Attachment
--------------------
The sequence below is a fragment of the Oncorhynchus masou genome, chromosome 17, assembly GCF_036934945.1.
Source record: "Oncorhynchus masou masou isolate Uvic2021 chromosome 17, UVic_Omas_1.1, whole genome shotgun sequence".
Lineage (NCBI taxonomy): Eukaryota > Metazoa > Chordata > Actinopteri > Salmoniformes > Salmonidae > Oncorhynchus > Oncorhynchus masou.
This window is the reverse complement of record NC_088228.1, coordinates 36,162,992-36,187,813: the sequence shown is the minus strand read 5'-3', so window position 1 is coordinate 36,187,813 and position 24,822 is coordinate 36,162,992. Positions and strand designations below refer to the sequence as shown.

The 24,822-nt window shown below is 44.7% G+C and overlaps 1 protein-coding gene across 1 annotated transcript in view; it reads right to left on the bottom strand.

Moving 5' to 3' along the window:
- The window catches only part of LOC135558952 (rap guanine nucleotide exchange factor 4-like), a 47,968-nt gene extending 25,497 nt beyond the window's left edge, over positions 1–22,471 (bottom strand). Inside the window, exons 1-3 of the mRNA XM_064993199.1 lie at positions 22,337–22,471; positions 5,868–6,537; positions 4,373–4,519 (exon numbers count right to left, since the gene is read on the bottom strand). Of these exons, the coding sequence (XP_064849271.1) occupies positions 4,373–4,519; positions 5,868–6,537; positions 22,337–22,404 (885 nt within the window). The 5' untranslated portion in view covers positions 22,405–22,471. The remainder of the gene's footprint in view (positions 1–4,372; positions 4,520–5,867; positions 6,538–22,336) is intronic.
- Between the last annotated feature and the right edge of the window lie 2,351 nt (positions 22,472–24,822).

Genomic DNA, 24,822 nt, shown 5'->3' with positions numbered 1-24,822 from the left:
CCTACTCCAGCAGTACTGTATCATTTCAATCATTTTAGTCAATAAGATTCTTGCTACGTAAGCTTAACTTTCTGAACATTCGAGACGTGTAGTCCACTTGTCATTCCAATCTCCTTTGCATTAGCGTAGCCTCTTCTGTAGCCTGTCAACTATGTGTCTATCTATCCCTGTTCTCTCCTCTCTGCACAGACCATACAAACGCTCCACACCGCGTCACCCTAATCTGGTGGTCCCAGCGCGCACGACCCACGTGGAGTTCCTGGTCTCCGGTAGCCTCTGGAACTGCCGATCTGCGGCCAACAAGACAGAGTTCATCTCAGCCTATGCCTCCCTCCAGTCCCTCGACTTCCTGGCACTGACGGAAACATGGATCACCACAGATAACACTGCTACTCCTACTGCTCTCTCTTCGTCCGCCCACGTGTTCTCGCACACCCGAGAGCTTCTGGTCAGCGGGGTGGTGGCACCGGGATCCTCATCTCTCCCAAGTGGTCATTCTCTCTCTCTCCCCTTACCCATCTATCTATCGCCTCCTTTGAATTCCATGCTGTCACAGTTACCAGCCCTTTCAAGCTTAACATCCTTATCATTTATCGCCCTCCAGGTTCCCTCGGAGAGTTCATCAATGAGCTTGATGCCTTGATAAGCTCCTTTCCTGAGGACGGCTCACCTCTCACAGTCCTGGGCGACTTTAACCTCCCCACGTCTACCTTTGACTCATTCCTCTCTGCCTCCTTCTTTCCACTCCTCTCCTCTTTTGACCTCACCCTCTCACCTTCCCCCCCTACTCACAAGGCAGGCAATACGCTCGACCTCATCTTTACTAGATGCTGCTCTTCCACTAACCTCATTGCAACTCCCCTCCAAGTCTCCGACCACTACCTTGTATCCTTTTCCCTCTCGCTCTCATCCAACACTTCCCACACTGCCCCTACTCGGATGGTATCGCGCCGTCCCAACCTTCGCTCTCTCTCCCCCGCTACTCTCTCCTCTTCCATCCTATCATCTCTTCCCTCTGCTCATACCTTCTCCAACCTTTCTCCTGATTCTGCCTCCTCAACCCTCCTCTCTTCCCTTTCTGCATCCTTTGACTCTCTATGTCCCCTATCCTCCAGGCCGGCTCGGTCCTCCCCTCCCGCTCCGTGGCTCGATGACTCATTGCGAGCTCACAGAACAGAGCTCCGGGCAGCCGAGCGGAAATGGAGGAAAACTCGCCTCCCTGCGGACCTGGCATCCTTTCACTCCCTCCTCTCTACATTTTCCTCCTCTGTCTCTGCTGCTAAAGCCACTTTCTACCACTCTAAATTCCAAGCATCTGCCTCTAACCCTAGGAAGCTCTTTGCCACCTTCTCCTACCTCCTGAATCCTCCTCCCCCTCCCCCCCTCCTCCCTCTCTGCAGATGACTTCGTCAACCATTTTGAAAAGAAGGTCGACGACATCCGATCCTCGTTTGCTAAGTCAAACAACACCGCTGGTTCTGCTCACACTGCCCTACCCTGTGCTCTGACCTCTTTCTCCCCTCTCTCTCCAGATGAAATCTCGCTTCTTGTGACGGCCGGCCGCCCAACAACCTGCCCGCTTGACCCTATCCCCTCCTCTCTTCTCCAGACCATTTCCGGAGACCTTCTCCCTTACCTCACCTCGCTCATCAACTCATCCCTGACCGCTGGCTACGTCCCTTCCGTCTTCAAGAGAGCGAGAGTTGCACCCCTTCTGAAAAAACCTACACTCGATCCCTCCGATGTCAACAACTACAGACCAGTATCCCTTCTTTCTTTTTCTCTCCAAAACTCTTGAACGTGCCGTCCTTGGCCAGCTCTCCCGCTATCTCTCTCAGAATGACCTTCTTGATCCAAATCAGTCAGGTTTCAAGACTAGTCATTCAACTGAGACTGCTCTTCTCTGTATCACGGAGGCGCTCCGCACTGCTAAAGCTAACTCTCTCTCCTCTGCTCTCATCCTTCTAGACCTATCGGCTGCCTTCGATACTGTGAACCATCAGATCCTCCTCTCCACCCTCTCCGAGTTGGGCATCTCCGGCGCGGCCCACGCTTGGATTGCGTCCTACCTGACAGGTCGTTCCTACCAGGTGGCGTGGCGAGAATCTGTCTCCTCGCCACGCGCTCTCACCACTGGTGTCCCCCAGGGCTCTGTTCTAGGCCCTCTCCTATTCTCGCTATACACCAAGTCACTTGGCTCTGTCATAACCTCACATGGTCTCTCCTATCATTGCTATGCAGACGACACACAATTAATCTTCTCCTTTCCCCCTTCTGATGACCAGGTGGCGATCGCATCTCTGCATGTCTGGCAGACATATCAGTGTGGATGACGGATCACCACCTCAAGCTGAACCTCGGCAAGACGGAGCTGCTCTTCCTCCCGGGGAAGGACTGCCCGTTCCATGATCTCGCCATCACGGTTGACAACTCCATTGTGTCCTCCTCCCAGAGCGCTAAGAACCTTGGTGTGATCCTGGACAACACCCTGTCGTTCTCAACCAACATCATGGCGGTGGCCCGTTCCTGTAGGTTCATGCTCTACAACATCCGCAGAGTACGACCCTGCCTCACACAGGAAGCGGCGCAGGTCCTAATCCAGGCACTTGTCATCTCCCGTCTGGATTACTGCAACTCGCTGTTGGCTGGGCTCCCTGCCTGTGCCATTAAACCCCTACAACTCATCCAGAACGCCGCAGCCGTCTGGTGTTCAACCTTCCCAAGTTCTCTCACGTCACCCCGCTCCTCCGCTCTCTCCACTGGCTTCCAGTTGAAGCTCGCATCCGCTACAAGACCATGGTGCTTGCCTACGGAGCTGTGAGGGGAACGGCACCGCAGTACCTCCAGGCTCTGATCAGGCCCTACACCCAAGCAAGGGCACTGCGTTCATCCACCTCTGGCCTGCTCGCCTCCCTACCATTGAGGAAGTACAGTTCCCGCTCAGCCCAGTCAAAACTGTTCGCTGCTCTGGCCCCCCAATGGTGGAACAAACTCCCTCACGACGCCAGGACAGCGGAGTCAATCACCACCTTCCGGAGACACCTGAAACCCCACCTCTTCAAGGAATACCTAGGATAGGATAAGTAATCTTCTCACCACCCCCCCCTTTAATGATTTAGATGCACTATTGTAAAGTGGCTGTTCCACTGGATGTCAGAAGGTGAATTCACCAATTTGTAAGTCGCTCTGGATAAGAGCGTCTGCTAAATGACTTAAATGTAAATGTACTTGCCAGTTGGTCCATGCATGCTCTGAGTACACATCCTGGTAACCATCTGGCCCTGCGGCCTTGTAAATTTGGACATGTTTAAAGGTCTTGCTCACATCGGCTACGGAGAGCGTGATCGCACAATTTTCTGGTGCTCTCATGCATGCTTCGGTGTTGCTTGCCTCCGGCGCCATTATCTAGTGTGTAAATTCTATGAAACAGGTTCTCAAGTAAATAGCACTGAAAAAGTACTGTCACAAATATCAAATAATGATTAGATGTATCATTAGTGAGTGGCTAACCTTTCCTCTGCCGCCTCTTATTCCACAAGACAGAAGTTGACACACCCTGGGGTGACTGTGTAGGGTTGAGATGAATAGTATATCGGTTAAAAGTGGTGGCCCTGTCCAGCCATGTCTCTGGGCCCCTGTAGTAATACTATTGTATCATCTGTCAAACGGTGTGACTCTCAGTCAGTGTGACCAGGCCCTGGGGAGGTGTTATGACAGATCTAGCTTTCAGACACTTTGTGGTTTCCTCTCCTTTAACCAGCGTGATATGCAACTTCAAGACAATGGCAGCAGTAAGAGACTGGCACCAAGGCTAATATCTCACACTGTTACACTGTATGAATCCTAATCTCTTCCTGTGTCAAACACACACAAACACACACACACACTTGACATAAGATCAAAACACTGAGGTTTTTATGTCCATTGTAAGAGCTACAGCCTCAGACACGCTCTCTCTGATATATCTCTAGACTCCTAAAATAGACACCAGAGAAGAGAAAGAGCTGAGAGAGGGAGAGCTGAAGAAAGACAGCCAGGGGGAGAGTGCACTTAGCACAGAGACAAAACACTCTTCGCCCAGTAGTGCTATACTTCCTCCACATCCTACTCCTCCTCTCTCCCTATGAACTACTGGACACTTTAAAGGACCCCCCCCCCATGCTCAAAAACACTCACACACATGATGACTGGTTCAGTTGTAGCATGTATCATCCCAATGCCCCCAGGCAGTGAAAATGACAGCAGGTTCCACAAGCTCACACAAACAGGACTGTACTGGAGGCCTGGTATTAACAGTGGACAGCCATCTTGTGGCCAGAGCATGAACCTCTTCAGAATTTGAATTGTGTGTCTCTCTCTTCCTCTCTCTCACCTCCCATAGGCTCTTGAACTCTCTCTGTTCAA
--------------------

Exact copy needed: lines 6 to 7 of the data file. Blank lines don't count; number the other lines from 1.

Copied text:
Moving 5' to 3' along the window:
- The window catches only part of LOC135558952 (rap guanine nucleotide exchange factor 4-like), a 47,968-nt gene extending 25,497 nt beyond the window's left edge, over positions 1–22,471 (bottom strand). Inside the window, exons 1-3 of the mRNA XM_064993199.1 lie at positions 22,337–22,471; positions 5,868–6,537; positions 4,373–4,519 (exon numbers count right to left, since the gene is read on the bottom strand). Of these exons, the coding sequence (XP_064849271.1) occupies positions 4,373–4,519; positions 5,868–6,537; positions 22,337–22,404 (885 nt within the window). The 5' untranslated portion in view covers positions 22,405–22,471. The remainder of the gene's footprint in view (positions 1–4,372; positions 4,520–5,867; positions 6,538–22,336) is intronic.